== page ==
Having initially settled in South Waziristan, Yuldashev became "a star speaker" in local mosques. He adopted al Qaeda's agenda and turned the IMU into one of the strongest non-Arab al Qaeda groups. The IMU also established close ties with the TTP.

In 2007-08, with the backing of the Pakistan Army, pro-government TTP leader Mullah Nazir (the then South Waziristan TTP chief) started fight against IMU militants in South Waziristan Agency. During the period, at least 250 Uzbeks were killed and hundreds fled to NWA and Afghanistan.

On August 27, 2009, Tahir Yuldashev was killed in a US drone attack in South Waziristan. His ‘deputy’ Abu Usman Adil became new IMU head, but was also killed in a drone attack on April 29, 2012, in Miranshah, NWA. According to The Long War Journal, Adil augmented IMU’s profile in Pakistan and Northern Afghanistan after Yuldashev’s death and developed strong ties with TTP. After Adil's elimination, his ‘second-in-command’, Usman Ghazi took control of IMU, and currently heads the outfit.

After Mullah Nazir was killed in a US drone attack on January 2, 2013, Uzbek terrorists once again started regaining strength in SWA.

Based on its relations with TTP, IMU now has sanctuaries in the Mir Ali area of North Waziristan. Both terrorist groups have joined hands to launch deadly attacks in Pakistan. Worryingly, media reports indicate, more than 5,000 Uzbek terrorists from the IMU have taken shelter in the North and South Waziristan Agencies. Indeed, former Inter-Services Intelligence (ISI) official, Asad Munir, tweeted on June 25: "Mosakai, a village in Mir Ali area of NWA had so many Uzbek, that the village was known as Uzbekistan."

As with past military operations against terrorist formations in Pakistan, sufficient prior warning was available, and a mass exodus of foreign, especially Uzbek, terrorists began before the start of Operation Zarb-e-Azb, creating the danger of these terrorists simply shifting to other parts of the country. Balochistan, which shares a porous border with the region, is under imminent threat.  Naveed Khalid, a senior intelligence official based in Islamabad, conceded, "Our internal security wing … revealed that a large number of IMU terrorists have fled [North Waziristan] and reportedly entered Balochistan to hide among traders, merchants and labourers in Zhob and adjacent areas in the Province... We have intercepted several calls … which disclosed that the IMU has provided suicide bombers to Tehreek-e-Taliban Pakistan (TTP)-linked terrorists in Balochistan and they had planned new attacks on their targets." Another intelligence official, Ahed Khan, stated, "The TTP and the IMU have long been collaborating with each other and conducting joint terrorist operations. … They have carried out several attacks in Balochistan, targeting security forces, [other] Muslims and top government officials."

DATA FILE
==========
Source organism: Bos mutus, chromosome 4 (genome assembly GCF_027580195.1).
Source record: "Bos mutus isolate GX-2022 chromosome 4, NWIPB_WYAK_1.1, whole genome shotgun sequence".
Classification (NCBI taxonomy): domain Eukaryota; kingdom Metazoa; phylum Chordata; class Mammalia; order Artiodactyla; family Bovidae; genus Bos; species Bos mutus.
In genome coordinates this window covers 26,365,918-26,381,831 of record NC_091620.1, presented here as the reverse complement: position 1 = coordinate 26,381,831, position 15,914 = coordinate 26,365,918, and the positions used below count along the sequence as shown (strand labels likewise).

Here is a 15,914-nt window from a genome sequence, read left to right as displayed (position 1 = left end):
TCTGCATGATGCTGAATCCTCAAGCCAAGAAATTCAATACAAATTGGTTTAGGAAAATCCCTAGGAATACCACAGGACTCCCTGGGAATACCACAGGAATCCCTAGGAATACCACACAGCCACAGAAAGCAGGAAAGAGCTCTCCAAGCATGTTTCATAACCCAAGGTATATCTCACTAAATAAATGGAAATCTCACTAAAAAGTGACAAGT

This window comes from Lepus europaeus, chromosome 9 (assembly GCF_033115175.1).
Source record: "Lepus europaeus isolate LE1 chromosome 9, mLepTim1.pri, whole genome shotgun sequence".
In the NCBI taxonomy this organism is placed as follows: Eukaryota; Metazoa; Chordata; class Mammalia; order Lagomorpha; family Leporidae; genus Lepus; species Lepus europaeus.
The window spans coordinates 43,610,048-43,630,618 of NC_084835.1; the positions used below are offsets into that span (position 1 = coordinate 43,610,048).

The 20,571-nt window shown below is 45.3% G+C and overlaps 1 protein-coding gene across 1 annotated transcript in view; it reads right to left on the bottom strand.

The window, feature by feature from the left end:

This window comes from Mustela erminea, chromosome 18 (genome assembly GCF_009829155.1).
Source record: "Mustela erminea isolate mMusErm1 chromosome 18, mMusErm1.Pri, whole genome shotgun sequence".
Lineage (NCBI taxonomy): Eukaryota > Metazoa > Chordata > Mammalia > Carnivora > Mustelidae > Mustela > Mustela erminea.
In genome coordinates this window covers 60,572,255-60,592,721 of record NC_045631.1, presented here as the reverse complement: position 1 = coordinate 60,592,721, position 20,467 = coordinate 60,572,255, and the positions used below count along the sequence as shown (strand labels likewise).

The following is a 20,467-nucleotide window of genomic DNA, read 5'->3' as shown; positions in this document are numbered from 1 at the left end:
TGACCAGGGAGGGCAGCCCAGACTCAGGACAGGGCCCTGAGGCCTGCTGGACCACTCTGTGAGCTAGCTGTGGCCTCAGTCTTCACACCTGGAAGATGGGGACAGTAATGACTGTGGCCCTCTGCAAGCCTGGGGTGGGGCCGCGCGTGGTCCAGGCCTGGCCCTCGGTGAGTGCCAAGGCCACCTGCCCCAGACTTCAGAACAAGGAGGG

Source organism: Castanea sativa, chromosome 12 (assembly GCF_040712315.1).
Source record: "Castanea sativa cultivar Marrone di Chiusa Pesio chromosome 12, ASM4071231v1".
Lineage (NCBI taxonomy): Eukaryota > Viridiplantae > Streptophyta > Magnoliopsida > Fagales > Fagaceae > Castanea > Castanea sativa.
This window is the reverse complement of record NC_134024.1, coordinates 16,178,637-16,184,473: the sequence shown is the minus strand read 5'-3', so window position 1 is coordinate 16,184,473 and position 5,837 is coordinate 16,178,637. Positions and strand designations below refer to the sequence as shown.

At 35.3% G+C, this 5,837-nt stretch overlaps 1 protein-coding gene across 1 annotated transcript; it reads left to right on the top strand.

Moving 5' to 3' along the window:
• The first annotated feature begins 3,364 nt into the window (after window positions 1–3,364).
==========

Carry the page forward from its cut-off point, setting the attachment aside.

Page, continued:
Balochistan Home and Tribal Affairs Secretary Akbar Hussain Durrani, however claimed, “Our forces are highly able to combat foreign terrorists in the region. All law enforcement agencies have been directed to keep an eye on those areas [containing a number of Tajiks and Uzbeks] to foil any expected terrorist activity. We have also deployed additional troops on the entry points in Balochistan close to ... Waziristan, and our bordering districts are under strict surveillance to ensure the checking of each individual crossing into the province.” "As wth Quetta is a hub for Uzbeks and Tajiks, and thousands of these foreigners are living in and around the city," he informed. There are an estimated 70,000 Uzbeks in Pakistan.

Characteristic of past counter-terrorist operations in Pakistan, the present Operation Zarb-e-Azb has displaced large civilian populations, with Pakistan's Army relying overwhelmingly on aerial attacks, and using long range weapons, rather than genuinely engaging on the ground. The operations also left wide open spaces for terrorists to escape the area in the guise of Internally Displaced Persons (IDPs), with a belated 'ground offensive' commencing on June 30, a full fifteen days after the start of the Operation. Reports indicate that, by July 4, the number of people displaced from NWA as a result of Operation Zarb-e-Azb had crossed 570,000, including 240,000 children. Meanwhile, a report titled, ‘An Eyewitness Account of Pakistan's War in North Waziristan’, published on June 26, 2014, observed, “We tried hard to probe the impact of Pakistani air strikes. In interviews with dozens of North Waziristan residents, including those in villages targeted by sorties, it became apparent that few militants were killed in the aerial bombing strikes, and most victims were civilians.”

The IMU is another of Pakistan's favoured terrorist formations, at one time, integral to Islamabad's Afghan strategy, as were an array of other foreign terrorist groups. It has now gone renegade and turned on its one-time masters. While it may be forced to shift location from time to time as a result of the Army's reluctant Counter Terrorism (CT) operations, it has now demonstrated its capacities to strike with devastating impact virtually across the country, and has created a complex web of linkages with other terrorist formations across the AfPak region.

[Source:  SATP]